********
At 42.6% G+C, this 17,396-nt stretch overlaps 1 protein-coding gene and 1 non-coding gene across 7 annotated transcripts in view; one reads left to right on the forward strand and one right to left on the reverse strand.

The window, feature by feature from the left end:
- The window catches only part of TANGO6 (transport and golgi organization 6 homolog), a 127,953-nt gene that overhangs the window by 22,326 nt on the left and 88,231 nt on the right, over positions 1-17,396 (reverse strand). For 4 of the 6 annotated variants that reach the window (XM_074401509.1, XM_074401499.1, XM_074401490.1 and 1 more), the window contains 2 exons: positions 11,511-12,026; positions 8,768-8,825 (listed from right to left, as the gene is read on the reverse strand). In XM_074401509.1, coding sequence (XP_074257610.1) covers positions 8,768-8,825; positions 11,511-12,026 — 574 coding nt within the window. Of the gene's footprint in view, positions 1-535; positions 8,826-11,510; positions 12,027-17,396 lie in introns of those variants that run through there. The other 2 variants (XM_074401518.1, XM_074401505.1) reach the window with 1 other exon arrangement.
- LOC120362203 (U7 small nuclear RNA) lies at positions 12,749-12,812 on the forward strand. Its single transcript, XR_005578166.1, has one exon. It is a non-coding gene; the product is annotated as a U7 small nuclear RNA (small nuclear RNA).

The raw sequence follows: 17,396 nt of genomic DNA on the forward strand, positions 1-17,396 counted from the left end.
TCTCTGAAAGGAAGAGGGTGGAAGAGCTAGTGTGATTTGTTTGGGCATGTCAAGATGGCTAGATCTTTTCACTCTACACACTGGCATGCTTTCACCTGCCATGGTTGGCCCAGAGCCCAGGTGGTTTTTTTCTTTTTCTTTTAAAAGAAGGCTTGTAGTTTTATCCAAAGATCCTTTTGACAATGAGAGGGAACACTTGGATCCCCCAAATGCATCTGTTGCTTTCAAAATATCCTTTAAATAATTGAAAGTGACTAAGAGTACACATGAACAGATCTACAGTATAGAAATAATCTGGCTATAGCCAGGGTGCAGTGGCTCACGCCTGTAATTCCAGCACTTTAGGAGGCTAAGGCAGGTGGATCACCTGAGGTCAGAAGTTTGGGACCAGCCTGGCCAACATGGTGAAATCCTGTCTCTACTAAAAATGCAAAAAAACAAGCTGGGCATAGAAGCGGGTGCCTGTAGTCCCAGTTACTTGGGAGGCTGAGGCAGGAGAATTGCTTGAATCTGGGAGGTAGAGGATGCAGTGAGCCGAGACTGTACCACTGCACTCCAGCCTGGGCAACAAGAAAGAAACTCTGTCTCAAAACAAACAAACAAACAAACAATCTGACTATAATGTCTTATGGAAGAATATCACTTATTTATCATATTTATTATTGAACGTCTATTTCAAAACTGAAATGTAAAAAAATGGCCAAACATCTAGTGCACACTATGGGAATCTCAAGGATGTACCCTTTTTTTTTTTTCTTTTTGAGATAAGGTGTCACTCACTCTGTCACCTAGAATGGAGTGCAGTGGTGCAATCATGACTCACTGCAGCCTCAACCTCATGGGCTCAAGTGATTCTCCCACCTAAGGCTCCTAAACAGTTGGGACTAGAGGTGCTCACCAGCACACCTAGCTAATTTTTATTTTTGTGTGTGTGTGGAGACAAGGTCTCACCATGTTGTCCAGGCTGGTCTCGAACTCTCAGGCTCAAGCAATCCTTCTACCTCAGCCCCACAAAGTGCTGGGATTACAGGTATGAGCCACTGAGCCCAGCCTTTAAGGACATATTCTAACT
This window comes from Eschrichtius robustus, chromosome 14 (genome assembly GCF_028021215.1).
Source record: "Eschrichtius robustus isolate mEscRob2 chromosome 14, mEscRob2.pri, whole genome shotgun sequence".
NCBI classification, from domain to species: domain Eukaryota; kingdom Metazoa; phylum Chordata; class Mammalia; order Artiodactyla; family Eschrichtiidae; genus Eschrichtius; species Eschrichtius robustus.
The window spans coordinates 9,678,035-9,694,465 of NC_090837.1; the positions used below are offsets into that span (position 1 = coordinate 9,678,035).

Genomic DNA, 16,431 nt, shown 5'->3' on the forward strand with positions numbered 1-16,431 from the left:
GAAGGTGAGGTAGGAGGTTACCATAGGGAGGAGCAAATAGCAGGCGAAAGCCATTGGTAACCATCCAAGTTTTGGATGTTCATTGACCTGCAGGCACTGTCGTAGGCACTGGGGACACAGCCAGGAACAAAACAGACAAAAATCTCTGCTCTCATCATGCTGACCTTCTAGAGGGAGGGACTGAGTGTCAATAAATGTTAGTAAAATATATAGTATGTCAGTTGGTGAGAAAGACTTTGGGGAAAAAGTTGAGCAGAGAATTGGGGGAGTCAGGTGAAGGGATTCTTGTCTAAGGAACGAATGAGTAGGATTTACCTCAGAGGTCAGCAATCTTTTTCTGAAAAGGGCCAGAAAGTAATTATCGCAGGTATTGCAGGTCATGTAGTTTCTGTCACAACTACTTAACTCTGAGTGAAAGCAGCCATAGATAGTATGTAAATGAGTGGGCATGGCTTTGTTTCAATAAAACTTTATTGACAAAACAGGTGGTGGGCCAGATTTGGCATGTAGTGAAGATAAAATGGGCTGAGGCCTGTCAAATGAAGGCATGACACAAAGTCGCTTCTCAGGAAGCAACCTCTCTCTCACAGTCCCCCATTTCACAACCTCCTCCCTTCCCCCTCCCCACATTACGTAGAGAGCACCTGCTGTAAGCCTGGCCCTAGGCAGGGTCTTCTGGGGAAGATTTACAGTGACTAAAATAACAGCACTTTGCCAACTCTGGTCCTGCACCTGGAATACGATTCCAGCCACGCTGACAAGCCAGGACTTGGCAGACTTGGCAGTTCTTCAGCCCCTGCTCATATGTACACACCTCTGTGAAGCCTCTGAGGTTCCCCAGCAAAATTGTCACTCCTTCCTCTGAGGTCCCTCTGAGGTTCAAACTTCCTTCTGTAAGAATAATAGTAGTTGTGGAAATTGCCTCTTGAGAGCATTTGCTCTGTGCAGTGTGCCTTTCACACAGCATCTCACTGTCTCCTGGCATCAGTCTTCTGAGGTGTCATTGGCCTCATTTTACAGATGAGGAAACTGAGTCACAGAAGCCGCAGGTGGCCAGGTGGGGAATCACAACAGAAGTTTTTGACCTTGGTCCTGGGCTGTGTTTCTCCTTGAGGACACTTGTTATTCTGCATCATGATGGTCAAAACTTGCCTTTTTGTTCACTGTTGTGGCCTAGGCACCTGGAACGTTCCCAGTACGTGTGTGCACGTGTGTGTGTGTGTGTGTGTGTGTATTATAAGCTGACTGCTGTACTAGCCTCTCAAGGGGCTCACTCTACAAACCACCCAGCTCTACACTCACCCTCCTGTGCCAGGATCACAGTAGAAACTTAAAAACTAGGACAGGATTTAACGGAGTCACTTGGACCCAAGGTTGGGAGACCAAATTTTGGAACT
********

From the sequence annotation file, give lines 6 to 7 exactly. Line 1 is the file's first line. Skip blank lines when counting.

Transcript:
TCTCTGAAAGGAAGAGGGTGGAAGAGCTAGTGTGATTTGTTTGGGCATGTCAAGATGGCTAGATCTTTTCACTCTACACACTGGCATGCTTTCACCTGCCATGGTTGGCCCAGAGCCCAGGTGGTTTTTTTCTTTTTCTTTTAAAAGAAGGCTTGTAGTTTTATCCAAAGATCCTTTTGACAATGAGAGGGAACACTTGGATCCCCCAAATGCATCTGTTGCTTTCAAAATATCCTTTAAATAATTGAAAGTGACTAAGAGTACACATGAACAGATCTACAGTATAGAAATAATCTGGCTATAGCCAGGGTGCAGTGGCTCACGCCTGTAATTCCAGCACTTTAGGAGGCTAAGGCAGGTGGATCACCTGAGGTCAGAAGTTTGGGACCAGCCTGGCCAACATGGTGAAATCCTGTCTCTACTAAAAATGCAAAAAAACAAGCTGGGCATAGAAGCGGGTGCCTGTAGTCCCAGTTACTTGGGAGGCTGAGGCAGGAGAATTGCTTGAATCTGGGAGGTAGAGGATGCAGTGAGCCGAGACTGTACCACTGCACTCCAGCCTGGGCAACAAGAAAGAAACTCTGTCTCAAAACAAACAAACAAACAAACAATCTGACTATAATGTCTTATGGAAGAATATCACTTATTTATCATATTTATTATTGAACGTCTATTTCAAAACTGAAATGTAAAAAAATGGCCAAACATCTAGTGCACACTATGGGAATCTCAAGGATGTACCCTTTTTTTTTTTTCTTTTTGAGATAAGGTGTCACTCACTCTGTCACCTAGAATGGAGTGCAGTGGTGCAATCATGACTCACTGCAGCCTCAACCTCATGGGCTCAAGTGATTCTCCCACCTAAGGCTCCTAAACAGTTGGGACTAGAGGTGCTCACCAGCACACCTAGCTAATTTTTATTTTTGTGTGTGTGTGGAGACAAGGTCTCACCATGTTGTCCAGGCTGGTCTCGAACTCTCAGGCTCAAGCAATCCTTCTACCTCAGCCCCACAAAGTGCTGGGATTACAGGTATGAGCCACTGAGCCCAGCCTTTAAGGACATATTCTAACT
This window comes from Eschrichtius robustus, chromosome 14 (genome assembly GCF_028021215.1).